Corporate entrepreneurship as a concept always existed but it was only on 4th February 1985 that TIME magazine for the first time published an article "Here come the Intrapreneurs". This was the first time that the term ‘Intrapreneurship’ was introduced in the mainstream media. This article also discussed the fundamental principles of corporate entrepreneurship or 'Intrapreneurship'. Here is one case study that will give the readers a glimpse into how companies can foster young innovators within their organizations.

Ken Kutaragi and Sony Story

This story  of  Sony’s success with its formidable PlayStation which is the product of its intrapreneurial stint. Way back in Japan in 1975, one of Sony’s promising employees Ken Kutaragi working in its sound labs made a deep observation about the sound quality of the then video games by the company Nintendo. At that time Sony had no presence in the gaming arena , he negotiated to keep working in Sony as he ventured out to work as a consultant for Nintendo games. Understanding his level of creativity and tech genius, Sony Corporation decided to let him continue his entrepreneurial venture with Nintendo. Ken went on to successfully develop CD-ROM based system for Nintendo which eventually got rejected by the company. Ken took it as an opportunity and approached Sony Corporation with a new business case for his product. Ken went onto convince his company to venture into video games and eventually, steered the development of Sony's gaming system. Rest is history. The Sony PlayStation with its y-o-y improved versions took on the global gaming world by storm.

Taking cues from the above case study lets deep dive into the fundamental principles of corporate entrepreneurship and they are:

  • Organizations must exercise an open and flexible approach to acknowledging solutions and suggestions - The intrapreneurs are resourceful people who are not only solution-minded but also adept at repurposing off-the-shelf tools. So rather than having a fixed approach towards problem-solving or accepting new ideas, top leadership must exercise a sense of vision to see latent possibilities in newer suggestions and solutions.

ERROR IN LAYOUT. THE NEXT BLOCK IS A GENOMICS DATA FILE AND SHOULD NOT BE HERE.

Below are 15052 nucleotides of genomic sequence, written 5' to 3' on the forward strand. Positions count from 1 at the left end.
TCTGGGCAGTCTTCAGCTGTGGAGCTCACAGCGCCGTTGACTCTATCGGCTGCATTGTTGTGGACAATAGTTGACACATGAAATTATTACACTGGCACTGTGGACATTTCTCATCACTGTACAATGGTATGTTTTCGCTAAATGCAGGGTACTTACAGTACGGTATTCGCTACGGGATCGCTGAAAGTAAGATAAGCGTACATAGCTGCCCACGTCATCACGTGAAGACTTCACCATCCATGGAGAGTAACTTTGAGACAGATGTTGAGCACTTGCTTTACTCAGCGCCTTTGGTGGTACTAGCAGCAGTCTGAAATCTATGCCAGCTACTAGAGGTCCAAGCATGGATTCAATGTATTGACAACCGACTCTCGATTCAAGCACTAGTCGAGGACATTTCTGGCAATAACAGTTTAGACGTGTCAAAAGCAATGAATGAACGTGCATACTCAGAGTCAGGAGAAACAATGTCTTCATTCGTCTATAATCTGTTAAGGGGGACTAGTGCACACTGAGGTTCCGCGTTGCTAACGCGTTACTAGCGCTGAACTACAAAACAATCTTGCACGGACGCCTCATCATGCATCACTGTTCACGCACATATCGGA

• Organizations must develop an ecosystem of 'free-will innovation' - Organizations that wish to thrive and succeed in a highly competitive market must foster a spirit wherein innovators can experiment and develop solutions without any apprehensions. While monitoring employees and processes are important, it is even more crucial to develop anopen approach wherein innovators can approach the organization with their ideas, products, and solutions for funding and tech support without the doubt of getting trapped in the stringent approval process.
  • Connecting the Innovators to the Customer - Organizations need to build a bridge between the innovators and the end customers to fuel the development of smart solutions. It is interesting to note in 3M, innovation teams interact with customers periodically to understand what is the value that can be brought to the customer's table. At the end of the day, it is the customers who drive the market.
  • Embracing failures with a keen sense of encouraging innovators to push their limits - When an organization detaches ‘the failure of a person’ from the ‘failure of a project’, then a new ecosystem of encouragement and un-ending endeavor takes shape. This approach to acknowledge failure as a step in the learning process provide impetus to innovators to find the gaps in learning and fill them.

But the question is how to create this kind of organization. As per the industry veteran, one of the Keyways to achieving the goal is by encouraging in-house innovators to enroll in a professionally tailored Corporate Entrepreneurship Programme, SURGE (Successful Renewal in Growing Enterprises).

This program has been developed by industry veterans and business evangelists from various industry domains. This program aims to train budding entrepreneurs within the organization with the mental and professional toolkit to build up and execute a new business case successfully within an organizational set-up.